Liked by 1 person

  21. As a lone parent, my only option was to prioritise my time outside work – so my social life was a non-event for a long time. Was it a chore? No – I enjoyed it. Even the teenage taxi years – in fact, especially those. For you’re there, you’re always there – so you become invisible and trusted all at once. Best thing I’ve ever done (or will do) is to parent my daughter. I adore my grandchildren, and hope my daughter will have the same experience with them as I was fortunate to have with her.

    Liked by 1 person

  22. It’s absolutely important! I stayed home with mine for 20 years so I could and I’m grateful for every minute. We have many traditions, big and small. For us, the family dinner is important, although now that everyone is nearly out of the house, it happens less often. We still have our Thursday nights for anyone who is around. Although I don’t post first day of school pictures on social media, my college kids have always sent me first-day pictures from school for our personal archives 🙂 Great discussion point!

    Liked by 1 person

  23. Spending time with your children is very important. It builds a strong family bond. We have all kinds of family traditions. To keep them alive, my daughter asked me to write them down. I made a month-to-month list that included pictures, activities, and recipes. I put them into a three-ring binder and presented the binder to her as a Christmas gift filled with love.

    Liked by 1 person

  24. I believe it is very important to spend time with our kids, and our grandkids too, if we have them. Family traditions bring a sense of continuity to our lives (although we do have to be flexible about the ones we keep and the ones we outgrow). Good for you to choose to live where your husband has more time at home for you and your daughter!

    Liked by 1 person

  25. I loved it. Just loved it. We didn’t have much cash when we were first married but that didn’t matter. So many great times. From toddlers to teens( mind you I still have nightmares thinking about some of those times. Our eldest daughter was a nightmare!) Now they are all living away, married and I have a grandson who is just amazing! So I’m very lucky that way.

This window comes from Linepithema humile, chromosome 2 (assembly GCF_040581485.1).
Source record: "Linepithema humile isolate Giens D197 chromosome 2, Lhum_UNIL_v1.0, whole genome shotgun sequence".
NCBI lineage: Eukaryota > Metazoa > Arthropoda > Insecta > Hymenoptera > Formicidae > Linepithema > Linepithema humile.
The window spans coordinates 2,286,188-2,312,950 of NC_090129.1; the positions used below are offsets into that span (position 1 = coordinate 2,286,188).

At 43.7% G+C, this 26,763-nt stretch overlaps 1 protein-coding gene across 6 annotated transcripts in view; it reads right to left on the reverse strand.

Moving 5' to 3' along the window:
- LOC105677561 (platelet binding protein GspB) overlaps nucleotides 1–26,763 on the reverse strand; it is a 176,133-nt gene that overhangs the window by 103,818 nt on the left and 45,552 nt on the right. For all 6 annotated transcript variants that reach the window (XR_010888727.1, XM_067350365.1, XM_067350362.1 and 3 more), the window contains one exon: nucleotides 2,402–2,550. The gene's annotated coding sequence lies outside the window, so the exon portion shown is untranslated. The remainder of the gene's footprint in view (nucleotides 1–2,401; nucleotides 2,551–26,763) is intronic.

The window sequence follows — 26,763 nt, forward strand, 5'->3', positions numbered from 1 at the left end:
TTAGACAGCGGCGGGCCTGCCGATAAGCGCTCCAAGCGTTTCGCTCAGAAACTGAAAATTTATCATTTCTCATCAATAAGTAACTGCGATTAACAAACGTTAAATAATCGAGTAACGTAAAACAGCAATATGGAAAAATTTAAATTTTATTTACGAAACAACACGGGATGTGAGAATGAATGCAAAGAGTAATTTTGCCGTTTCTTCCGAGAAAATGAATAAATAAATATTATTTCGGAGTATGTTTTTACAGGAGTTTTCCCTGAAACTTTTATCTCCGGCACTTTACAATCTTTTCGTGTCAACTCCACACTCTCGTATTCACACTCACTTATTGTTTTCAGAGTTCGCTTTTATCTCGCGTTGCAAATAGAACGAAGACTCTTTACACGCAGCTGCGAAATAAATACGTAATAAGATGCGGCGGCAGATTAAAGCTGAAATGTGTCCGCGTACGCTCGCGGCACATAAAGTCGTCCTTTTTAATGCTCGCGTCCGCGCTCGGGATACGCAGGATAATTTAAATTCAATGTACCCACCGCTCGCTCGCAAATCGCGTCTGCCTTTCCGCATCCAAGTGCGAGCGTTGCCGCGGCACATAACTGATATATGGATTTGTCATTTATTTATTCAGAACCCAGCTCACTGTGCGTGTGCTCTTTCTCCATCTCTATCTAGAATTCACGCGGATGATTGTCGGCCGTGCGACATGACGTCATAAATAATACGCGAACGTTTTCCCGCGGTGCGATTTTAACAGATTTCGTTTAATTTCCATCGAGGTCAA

Liked by 1 person

  26. I’m exactly like you with the traditions. Even after the kids’ mom and I divorced, I still took them to the pumpkin patch and the hay maze; carved pumpkins; watched our usual slate of holiday movies; etc. Hell, even with the kids grown and moved out, I still do most of those things, ha.

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  27. My wife and I have a large gap between our oldest two (20 and 16) and our youngest two (7 and 5). We’ve always been very aware of building memories and now that the older two are kinda “over it” we still get to continue it with the “littles.” I consider us fortunate to have the opportunity to literally do parenting twice … and we soak up every moment we can with them.

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  28. I worked a lot at figuring out the relationships between me and my kids when they were growing up. and I’m still doing that now. I want all and each of us to be comfortable with the interactions, and that has become more of a moving target of late.

    Looking back, I think many of my best family memories were the odd unplanned times we had together but that usually involved one or both or all of us putting in some extra special effort to make it happen.

    We had traditions, usually around events, when they were growing up and, again, many of them have gone by the wayside, at least for now. I have noticed, though, how much families seem to like resurrecting them for the following generations and I’m looking forward to that.

    Liked by 1 person

  29. I think spending time with your kids is very important. I wish we could go on outings together but my husband doesn’t take us out and I don’t have a car. Precovid, I used to spend a lot of time with my son, then with the isolation and being stuck at home with my son all the time, I began getting frustrated from being around my son. Then I moved on to playing board games with him, sometimes arts and crafts. In short, there are times when I spend time with him and times when I’m too hooked on my phone or too anxious or too depressed. My son is 7 so I think the idea of going out with just me is boring to him. He just wants to play with his cousins. We played uno yesterday and also watched a little bit of “the flash” together. Just 20 minutes. We do color together sometimes. I’m just not much for doing anything physical since I got used to living a sedentary lifestyle.